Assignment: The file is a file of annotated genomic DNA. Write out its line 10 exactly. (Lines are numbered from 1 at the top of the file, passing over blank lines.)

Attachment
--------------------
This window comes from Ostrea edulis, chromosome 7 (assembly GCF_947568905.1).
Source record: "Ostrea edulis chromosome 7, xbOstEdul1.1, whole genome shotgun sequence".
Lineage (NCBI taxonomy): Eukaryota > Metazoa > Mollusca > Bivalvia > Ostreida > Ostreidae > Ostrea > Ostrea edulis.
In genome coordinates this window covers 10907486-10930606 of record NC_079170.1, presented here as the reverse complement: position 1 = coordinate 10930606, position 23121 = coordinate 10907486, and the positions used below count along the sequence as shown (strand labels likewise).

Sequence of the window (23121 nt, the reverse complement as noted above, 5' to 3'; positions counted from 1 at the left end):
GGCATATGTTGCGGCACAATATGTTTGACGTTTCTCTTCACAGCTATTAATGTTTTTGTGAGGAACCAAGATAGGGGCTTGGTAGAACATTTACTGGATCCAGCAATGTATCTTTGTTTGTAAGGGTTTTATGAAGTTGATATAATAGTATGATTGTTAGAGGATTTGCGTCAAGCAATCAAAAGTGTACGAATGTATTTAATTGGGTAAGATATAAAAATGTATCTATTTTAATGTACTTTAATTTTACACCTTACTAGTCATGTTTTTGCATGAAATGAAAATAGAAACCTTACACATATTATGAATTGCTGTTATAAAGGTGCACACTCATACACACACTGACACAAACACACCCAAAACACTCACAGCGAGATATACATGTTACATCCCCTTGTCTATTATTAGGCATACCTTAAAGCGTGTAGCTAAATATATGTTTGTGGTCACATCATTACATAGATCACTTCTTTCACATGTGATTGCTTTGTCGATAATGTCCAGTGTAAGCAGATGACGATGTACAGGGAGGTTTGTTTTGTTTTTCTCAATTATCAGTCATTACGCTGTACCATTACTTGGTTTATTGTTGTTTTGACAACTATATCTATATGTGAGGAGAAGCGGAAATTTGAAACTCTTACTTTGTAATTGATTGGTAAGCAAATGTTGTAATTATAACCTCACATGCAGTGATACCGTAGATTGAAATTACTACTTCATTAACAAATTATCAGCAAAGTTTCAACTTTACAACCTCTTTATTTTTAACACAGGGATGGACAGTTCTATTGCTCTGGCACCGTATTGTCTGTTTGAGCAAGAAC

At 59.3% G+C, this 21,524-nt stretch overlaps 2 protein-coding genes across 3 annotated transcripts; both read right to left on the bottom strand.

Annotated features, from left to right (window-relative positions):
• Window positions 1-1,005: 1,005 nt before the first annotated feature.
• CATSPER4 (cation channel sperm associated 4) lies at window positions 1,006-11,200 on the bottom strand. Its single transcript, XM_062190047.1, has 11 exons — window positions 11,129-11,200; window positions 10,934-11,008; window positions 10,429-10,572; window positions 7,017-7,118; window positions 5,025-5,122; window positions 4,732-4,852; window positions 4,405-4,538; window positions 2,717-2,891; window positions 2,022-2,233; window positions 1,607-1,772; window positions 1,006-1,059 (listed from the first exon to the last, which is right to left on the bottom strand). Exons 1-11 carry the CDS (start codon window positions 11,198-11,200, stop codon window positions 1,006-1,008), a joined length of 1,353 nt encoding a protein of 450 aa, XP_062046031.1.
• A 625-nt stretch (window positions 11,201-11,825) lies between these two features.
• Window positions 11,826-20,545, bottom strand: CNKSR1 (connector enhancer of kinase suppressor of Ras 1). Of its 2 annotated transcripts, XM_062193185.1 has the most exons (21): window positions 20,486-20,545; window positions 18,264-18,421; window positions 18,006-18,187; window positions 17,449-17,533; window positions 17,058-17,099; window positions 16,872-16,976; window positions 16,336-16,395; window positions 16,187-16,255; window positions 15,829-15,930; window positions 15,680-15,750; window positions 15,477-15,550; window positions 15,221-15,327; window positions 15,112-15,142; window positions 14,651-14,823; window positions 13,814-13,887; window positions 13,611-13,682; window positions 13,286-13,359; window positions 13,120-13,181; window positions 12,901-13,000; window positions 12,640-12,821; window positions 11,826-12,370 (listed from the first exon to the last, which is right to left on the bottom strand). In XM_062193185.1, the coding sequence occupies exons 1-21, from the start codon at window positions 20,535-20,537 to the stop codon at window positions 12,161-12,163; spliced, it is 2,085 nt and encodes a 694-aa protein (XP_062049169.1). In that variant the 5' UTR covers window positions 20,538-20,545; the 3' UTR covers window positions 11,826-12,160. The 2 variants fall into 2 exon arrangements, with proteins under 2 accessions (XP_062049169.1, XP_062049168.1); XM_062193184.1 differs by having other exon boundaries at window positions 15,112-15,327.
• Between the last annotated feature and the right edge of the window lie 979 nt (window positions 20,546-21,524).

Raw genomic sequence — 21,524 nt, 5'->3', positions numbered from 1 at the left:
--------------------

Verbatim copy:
• CATSPER4 (cation channel sperm associated 4) lies at window positions 1,006-11,200 on the bottom strand. Its single transcript, XM_062190047.1, has 11 exons — window positions 11,129-11,200; window positions 10,934-11,008; window positions 10,429-10,572; window positions 7,017-7,118; window positions 5,025-5,122; window positions 4,732-4,852; window positions 4,405-4,538; window positions 2,717-2,891; window positions 2,022-2,233; window positions 1,607-1,772; window positions 1,006-1,059 (listed from the first exon to the last, which is right to left on the bottom strand). Exons 1-11 carry the CDS (start codon window positions 11,198-11,200, stop codon window positions 1,006-1,008), a joined length of 1,353 nt encoding a protein of 450 aa, XP_062046031.1.